5HP motor electrical hookup - Woodworking Talk - Woodworkers Forum
 
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post #1 of 6 Old 12-08-2015, 06:24 PM Thread Starter
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5HP motor electrical hookup

I recently acquired a grizzly 5HP table saw. The current male plug that is installed on it (looks like its from manufacturer) is a 3-prong NEMA10-30. In doing some research, that is an older style of dryer plug that used a hot-hot-neutral configuration where, in practice, the neutral was grounded effectively making it hot-hot-ground. Somewhere around 95/96 the switch was made? Anyways...
I have a 2 year old new construction that they put in a 240V receptable in the garage of style NEMA14-30 operating as hot-hot-neutral-ground. I confirmed that is how it is wired.

My question - i'm not sure how I can make the 3-pronged plug work with the 4-pronged outlet. My intuition says if I made a custom adapter I could just wire the NEMA14-30's neutral & ground together and that would work. But I don't have much experience here and would appreciate guidance. I guess I could also run a new wire with the newer NEMA14-30 style, but since the old plug didn't have a true neutral, I don't know where to place it into the magnetic switch, nor does the manual help me.

Thank you!

Last edited by Parabola; 12-08-2015 at 06:32 PM.
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post #2 of 6 Old 12-08-2015, 06:38 PM Thread Starter
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Attached is the receptacle and plug along with the magnetic switch circuit diagram.
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post #3 of 6 Old 12-08-2015, 07:50 PM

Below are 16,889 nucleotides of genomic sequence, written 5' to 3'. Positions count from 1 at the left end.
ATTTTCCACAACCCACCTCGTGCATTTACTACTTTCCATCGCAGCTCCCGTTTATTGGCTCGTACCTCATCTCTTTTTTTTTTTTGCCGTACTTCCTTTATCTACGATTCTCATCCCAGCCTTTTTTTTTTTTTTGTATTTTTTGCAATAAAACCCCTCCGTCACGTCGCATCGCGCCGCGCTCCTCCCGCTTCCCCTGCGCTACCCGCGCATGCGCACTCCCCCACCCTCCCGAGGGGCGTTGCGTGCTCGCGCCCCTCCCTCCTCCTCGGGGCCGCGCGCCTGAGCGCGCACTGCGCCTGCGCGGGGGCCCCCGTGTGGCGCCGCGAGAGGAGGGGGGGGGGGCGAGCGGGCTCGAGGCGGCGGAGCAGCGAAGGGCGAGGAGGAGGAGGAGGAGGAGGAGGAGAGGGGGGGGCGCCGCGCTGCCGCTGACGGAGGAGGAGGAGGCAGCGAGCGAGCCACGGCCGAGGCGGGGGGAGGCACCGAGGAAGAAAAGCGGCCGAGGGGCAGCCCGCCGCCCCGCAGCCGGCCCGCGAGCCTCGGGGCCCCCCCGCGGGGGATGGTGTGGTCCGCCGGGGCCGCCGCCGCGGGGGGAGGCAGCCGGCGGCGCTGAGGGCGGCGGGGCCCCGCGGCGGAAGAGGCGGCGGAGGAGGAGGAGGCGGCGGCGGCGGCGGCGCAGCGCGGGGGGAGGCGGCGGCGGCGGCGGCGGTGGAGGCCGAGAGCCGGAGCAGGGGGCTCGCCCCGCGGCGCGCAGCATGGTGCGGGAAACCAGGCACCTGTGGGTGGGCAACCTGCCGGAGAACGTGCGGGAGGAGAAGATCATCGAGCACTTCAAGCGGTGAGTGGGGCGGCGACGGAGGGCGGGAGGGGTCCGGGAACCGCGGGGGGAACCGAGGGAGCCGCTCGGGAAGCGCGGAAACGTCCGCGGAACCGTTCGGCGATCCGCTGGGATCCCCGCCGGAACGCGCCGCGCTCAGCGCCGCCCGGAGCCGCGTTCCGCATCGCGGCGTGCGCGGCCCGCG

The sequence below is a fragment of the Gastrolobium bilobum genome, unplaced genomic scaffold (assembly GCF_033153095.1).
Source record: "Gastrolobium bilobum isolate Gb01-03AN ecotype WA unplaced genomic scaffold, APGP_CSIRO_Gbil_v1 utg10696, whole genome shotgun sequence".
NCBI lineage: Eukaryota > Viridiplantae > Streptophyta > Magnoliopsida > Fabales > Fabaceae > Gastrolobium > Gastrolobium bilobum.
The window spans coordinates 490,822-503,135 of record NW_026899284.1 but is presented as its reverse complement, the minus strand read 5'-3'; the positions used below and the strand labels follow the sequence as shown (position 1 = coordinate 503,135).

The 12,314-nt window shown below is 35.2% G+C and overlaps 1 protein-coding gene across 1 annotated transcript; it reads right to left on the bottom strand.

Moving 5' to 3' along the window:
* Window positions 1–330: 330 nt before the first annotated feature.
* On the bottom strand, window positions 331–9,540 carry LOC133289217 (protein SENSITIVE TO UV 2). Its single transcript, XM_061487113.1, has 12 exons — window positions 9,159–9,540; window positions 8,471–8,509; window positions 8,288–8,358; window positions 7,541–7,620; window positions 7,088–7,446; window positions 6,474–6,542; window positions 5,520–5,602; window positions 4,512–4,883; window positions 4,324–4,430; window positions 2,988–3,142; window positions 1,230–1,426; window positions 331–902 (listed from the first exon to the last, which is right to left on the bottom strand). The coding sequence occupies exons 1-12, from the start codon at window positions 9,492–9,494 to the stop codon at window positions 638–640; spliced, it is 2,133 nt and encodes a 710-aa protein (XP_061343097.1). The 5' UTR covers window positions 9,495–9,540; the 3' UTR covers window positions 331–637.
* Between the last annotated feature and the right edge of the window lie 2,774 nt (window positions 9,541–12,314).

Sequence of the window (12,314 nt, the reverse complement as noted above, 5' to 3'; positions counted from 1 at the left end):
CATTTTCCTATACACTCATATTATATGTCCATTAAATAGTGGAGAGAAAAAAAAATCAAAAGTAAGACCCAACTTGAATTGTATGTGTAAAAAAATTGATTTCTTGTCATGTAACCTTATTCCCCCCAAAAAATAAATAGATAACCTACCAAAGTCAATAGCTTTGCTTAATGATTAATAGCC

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A clothes dryer needs a neutral because it has a 110V fan motor in it. Your 5hp motor doesn't need a neutral. All it needs is the two 110v lines and a ground with heavy enough wiring for the amperage. Actually the motor itself only needs the two 110v lines. The ground is needed to protect you.

The magnetic switch you have illustrated at the bottom would do fine.
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post #4 of 6 Old 12-08-2015, 08:51 PM Thread Starter
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Quote:
Originally Posted by Steve Neul View Post
A clothes dryer needs a neutral because it has a 110V fan motor in it. Your 5hp motor doesn't need a neutral. All it needs is the two 110v lines and a ground with heavy enough wiring for the amperage. Actually the motor itself only needs the two 110v lines. The ground is needed to protect you.

The magnetic switch you have illustrated at the bottom would do fine.
So my first suggestion is sound? Connecting the neutral and ground together as one on the receptacle side? Or do I let the neutral float?
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post #5 of 6 Old 12-08-2015, 09:08 PM
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Originally Posted by Parabola View Post
So my first suggestion is sound? Connecting the neutral and ground together as one on the receptacle side? Or do I let the neutral float?
For a 5hp motor forget the neutral. A neutral is a current carrying line and if you get it connected where the ground is suppose to be you may create a hazard. Connect the body of the motor to the ground. That is all it needs. If your outlet is for 4 wires you can use a four prong plug with your motor but use only three wires. The L shaped prong is the neutral and the more round one is the ground.
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post #6 of 6 Old 12-08-2015, 09:15 PM Thread Starter
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Ok. I will forget about the neutral altogether. Thank you, Neil.
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